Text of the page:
While advocating for a bill to bring relief funds to Hurricane Sandy victims, Sen. Harry Reid said that the October 2012 was worse than 2005’s Hurricane Katrina in the Gulf.
“When we had that devastating Katrina, we were there within days, taking care of Mississippi, Alabama and especially Louisiana, within days,” Reid, D-Nev., the Senate majority leader, said Jan. 4.
“We are now past two months with the people of New York, and the people of Louisiana were hurt, but nothing in comparison to the people of New England.”
The bill passed, sending $9.7 million to FEMA’s National Flood Insurance Program to aid those impacted by Hurricane Sandy.
House Speaker John Boehner will reportedly be asking for more money on the first day of the legislative season, bringing the total to $60 billion, CBS News reports.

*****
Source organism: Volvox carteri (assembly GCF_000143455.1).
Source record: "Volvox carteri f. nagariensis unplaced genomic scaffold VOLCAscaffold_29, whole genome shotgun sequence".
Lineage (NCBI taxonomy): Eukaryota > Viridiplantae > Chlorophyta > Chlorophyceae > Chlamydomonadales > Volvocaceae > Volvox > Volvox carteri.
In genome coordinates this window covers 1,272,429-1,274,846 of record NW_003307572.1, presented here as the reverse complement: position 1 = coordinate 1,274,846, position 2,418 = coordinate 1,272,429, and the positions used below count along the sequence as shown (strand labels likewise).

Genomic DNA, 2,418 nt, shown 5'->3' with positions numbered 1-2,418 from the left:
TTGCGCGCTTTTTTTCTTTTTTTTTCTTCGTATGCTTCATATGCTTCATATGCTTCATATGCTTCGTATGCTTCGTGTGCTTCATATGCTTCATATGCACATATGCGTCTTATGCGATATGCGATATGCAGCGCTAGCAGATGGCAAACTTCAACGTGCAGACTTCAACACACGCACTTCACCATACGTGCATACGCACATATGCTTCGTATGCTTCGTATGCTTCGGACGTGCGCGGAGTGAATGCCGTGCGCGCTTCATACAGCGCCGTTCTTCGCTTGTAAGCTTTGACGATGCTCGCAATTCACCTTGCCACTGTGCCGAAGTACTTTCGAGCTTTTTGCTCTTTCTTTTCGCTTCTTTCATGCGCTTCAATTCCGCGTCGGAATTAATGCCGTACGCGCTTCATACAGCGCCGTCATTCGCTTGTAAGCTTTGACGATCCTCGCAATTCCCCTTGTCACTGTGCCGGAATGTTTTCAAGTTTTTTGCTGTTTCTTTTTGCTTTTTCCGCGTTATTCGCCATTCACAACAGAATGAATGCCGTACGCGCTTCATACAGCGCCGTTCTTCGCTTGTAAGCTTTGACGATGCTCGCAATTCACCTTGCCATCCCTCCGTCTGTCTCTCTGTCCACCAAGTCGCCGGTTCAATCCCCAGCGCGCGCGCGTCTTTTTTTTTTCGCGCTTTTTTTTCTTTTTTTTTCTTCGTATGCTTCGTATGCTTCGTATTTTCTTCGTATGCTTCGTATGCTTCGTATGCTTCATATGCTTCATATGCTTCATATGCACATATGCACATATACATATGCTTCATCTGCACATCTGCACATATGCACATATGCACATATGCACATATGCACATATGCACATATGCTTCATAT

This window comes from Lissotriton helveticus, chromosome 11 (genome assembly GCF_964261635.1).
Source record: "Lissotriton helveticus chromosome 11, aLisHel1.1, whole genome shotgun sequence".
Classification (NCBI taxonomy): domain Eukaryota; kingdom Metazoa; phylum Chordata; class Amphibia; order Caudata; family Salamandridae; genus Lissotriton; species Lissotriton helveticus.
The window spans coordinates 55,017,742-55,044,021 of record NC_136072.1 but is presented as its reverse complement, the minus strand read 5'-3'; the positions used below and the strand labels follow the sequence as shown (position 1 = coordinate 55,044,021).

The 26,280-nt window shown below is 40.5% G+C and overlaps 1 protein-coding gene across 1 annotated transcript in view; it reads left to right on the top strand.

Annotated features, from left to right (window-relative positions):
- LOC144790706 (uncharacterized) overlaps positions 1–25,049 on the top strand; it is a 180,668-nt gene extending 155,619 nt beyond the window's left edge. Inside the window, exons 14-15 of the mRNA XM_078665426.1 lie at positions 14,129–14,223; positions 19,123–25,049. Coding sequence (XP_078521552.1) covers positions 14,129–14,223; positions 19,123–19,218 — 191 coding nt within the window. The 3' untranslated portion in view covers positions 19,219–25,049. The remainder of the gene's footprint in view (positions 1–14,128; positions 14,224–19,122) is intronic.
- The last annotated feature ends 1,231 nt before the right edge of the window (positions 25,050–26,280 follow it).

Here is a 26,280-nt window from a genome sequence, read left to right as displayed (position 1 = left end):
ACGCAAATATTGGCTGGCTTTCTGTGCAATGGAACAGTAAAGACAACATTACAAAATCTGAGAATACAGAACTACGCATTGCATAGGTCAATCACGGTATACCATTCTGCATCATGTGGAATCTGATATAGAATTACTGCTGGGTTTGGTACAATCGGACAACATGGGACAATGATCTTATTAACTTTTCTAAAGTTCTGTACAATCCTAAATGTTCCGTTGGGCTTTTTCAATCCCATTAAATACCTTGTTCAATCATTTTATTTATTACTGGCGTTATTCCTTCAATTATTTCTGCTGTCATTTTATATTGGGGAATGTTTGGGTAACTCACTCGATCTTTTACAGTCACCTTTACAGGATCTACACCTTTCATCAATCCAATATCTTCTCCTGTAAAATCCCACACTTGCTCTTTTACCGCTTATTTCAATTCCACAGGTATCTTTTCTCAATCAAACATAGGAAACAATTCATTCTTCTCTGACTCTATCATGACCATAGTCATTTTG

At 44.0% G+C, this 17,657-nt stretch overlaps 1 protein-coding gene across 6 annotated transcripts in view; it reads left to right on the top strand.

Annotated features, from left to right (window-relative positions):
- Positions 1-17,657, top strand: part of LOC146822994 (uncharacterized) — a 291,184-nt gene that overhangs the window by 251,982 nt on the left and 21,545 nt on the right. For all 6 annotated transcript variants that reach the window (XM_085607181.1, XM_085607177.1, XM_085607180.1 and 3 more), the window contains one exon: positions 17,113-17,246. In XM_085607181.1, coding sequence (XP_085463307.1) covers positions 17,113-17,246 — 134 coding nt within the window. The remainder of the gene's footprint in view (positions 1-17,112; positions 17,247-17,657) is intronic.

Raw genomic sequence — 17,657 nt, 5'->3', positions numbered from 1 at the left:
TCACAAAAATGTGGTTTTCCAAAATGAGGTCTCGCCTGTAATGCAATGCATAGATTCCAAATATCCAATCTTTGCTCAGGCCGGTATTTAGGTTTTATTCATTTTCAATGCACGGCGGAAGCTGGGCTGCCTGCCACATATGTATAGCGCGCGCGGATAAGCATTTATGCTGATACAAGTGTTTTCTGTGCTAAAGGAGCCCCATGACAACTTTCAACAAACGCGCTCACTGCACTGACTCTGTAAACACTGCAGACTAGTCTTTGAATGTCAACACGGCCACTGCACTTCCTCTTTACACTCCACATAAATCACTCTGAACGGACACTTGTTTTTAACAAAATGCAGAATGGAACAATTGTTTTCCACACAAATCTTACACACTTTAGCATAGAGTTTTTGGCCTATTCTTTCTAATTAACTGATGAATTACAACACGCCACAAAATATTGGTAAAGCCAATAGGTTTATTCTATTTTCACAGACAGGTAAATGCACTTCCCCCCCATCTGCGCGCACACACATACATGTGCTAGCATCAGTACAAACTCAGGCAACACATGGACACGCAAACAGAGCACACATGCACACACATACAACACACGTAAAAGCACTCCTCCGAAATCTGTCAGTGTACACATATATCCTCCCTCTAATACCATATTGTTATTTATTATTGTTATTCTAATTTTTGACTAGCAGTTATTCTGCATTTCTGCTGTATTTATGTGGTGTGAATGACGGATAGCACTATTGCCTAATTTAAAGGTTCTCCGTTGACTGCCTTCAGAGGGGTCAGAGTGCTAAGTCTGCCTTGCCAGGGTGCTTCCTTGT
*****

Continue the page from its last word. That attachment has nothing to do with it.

Just days after Hurricane Katrina hit the Gulf Coast states, then-President George W. Bush signed a $10.5 billion disaster aid bill, according to CNN.
"But as we did in Katrina, we should have acted almost immediately to meet the pain and suffering and loss of the citizens -- our fellow citizens, our fellow Americans --who were the victims of Sandy, but should not have been the victims of our delay," Steny Hoyer, D-Md., said.
According to the National Hurricane Center, Katrina led to the deaths of 1833 people and caused $108 billion in damage. Hurricane Sandy caused at least $20 billion in damage and killed 191 people.
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